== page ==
Boon Allwin, Nishit S Gokarn, Serma S Pandian, Stalin Vedamanickam, Sathish Gopal, Manoj K and Bharath Jothi S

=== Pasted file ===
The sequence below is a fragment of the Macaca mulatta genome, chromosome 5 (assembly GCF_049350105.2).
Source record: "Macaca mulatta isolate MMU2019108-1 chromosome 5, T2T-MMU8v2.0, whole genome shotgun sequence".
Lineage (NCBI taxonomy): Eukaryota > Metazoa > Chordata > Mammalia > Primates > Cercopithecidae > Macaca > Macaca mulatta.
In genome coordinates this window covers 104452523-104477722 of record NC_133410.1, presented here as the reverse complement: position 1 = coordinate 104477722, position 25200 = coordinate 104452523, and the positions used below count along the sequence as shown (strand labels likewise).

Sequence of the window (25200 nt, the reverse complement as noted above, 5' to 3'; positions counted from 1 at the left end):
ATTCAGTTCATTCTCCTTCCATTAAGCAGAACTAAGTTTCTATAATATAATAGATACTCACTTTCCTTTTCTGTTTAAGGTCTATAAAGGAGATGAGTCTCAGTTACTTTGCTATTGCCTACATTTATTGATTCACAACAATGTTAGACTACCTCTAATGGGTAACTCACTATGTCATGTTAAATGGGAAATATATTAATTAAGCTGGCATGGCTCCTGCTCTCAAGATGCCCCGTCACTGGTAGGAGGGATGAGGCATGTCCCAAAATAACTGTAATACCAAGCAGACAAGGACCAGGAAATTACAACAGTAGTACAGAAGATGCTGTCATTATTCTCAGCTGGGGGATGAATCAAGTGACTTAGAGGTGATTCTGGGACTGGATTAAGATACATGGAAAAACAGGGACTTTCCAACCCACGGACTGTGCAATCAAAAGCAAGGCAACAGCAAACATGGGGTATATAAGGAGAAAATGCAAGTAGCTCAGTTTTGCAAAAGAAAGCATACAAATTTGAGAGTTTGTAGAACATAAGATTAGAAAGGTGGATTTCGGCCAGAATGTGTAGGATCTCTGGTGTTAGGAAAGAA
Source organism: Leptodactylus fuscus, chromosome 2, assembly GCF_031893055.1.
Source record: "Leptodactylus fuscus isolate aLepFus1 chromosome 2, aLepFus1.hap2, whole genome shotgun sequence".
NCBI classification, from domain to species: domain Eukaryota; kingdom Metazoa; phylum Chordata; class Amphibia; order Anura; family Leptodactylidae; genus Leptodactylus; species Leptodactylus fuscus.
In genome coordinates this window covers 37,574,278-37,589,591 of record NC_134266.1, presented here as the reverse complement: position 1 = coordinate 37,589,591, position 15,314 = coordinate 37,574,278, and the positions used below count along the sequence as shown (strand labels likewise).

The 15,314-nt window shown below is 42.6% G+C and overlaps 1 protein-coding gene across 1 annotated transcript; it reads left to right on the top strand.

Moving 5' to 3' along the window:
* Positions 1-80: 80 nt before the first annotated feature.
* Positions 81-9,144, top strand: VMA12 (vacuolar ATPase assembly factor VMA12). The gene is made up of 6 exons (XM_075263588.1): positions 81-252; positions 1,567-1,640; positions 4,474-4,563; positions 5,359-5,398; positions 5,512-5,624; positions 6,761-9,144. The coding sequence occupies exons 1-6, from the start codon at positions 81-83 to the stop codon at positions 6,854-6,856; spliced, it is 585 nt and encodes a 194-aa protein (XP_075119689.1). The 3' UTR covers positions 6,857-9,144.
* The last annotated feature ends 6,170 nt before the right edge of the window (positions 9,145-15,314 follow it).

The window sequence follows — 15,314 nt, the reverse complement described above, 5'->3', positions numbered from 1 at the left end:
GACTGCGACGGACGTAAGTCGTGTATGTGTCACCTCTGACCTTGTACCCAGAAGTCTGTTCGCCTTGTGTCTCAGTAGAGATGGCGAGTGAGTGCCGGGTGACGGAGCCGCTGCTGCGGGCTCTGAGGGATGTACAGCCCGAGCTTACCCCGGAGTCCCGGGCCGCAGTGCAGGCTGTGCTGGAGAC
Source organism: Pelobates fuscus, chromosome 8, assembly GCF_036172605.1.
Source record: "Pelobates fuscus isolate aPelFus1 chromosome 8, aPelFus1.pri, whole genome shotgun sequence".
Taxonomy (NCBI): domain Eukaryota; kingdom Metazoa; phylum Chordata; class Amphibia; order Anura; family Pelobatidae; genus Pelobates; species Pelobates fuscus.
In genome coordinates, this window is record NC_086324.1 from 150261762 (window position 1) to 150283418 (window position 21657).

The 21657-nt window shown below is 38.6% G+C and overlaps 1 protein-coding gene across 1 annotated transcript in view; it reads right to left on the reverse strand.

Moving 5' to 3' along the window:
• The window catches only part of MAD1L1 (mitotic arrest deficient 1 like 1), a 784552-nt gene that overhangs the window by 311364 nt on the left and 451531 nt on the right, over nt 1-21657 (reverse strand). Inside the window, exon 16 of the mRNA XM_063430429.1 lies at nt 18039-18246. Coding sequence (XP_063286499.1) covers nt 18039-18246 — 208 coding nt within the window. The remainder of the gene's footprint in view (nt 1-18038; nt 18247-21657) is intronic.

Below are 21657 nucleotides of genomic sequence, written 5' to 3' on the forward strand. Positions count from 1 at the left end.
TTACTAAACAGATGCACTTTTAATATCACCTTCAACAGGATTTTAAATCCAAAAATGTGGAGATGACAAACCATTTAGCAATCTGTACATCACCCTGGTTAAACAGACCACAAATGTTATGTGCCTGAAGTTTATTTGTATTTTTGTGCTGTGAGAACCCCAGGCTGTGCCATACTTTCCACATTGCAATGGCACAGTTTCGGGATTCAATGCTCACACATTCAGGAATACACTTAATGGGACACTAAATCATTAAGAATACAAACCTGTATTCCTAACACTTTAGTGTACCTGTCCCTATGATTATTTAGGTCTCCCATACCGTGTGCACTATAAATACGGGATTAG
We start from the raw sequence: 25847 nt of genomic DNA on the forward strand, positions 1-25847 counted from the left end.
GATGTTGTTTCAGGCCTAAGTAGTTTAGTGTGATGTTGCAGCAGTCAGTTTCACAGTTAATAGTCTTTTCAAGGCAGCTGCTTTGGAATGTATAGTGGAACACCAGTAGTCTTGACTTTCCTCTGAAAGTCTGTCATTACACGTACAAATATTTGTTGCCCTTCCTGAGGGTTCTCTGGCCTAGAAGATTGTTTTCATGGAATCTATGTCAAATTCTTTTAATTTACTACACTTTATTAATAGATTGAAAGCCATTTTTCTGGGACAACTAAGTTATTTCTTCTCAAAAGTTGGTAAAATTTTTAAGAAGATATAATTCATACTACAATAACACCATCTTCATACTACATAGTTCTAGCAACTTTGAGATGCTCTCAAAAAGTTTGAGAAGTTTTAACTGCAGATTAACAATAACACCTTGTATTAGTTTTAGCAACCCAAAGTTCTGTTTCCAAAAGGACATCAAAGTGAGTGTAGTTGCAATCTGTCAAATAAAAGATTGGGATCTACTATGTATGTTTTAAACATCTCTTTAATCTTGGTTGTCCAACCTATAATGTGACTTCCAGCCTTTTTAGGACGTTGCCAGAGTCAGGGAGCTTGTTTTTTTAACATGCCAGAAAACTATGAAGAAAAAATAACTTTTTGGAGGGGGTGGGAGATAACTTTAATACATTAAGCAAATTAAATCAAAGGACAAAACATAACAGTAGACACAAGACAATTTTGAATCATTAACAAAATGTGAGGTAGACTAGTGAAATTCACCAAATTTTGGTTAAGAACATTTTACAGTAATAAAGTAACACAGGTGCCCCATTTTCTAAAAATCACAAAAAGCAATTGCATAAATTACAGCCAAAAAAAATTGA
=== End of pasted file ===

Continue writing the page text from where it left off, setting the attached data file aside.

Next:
The faecal glucocorticoid metabolites of a free-ranging small Nilgiri tahr population of Western Ghats, Tamil Nadu was studied to investigate contributing confounding influences of season, ambient temperature, rainfall and water level on the annual secretion pattern. The was done for a period of one year Oct 2013-Sep 2014. Individuals may cope with environmental challenges through the secretion of stress hormones (glucocorticoids) which allows the integration of environmental change as essential life events such as predator stress, food and water availability, resting cover, influence of tourists and life history events such as birth, death, maintenance of an essential population size by means of an adaptive feedback mechanism. Adaptation and eventually acclimatization to cyclic day-to-day activities, short-term environmental stressors or long-term ecological pressures have been observed with these animals. However, being a highly limited population the animals maintained an effective population size. A clear cut seasonal pattern of glucocorticoid metabolites excretion was detected, with increasing levels in summer and winter. The confounding factors such temperature, rainfall, relative humidity, solar radiation, soil temperature were recorded throughout the study period and did not have any correlation with the stress the animals exhibited. The observed pattern might be due to lack of feed availability both during summer and winter, a declining nutritional intake and reduction of metabolism during winter, clearly the animals were not in their “Thermo comfort Zone”. However, broad retrospective studies are essential to identify potential contingent environmental stressors. This study reports the baseline cortisol level in Nilgiri Tahrs, with the relevant confounding factors correlating with their annual variation level.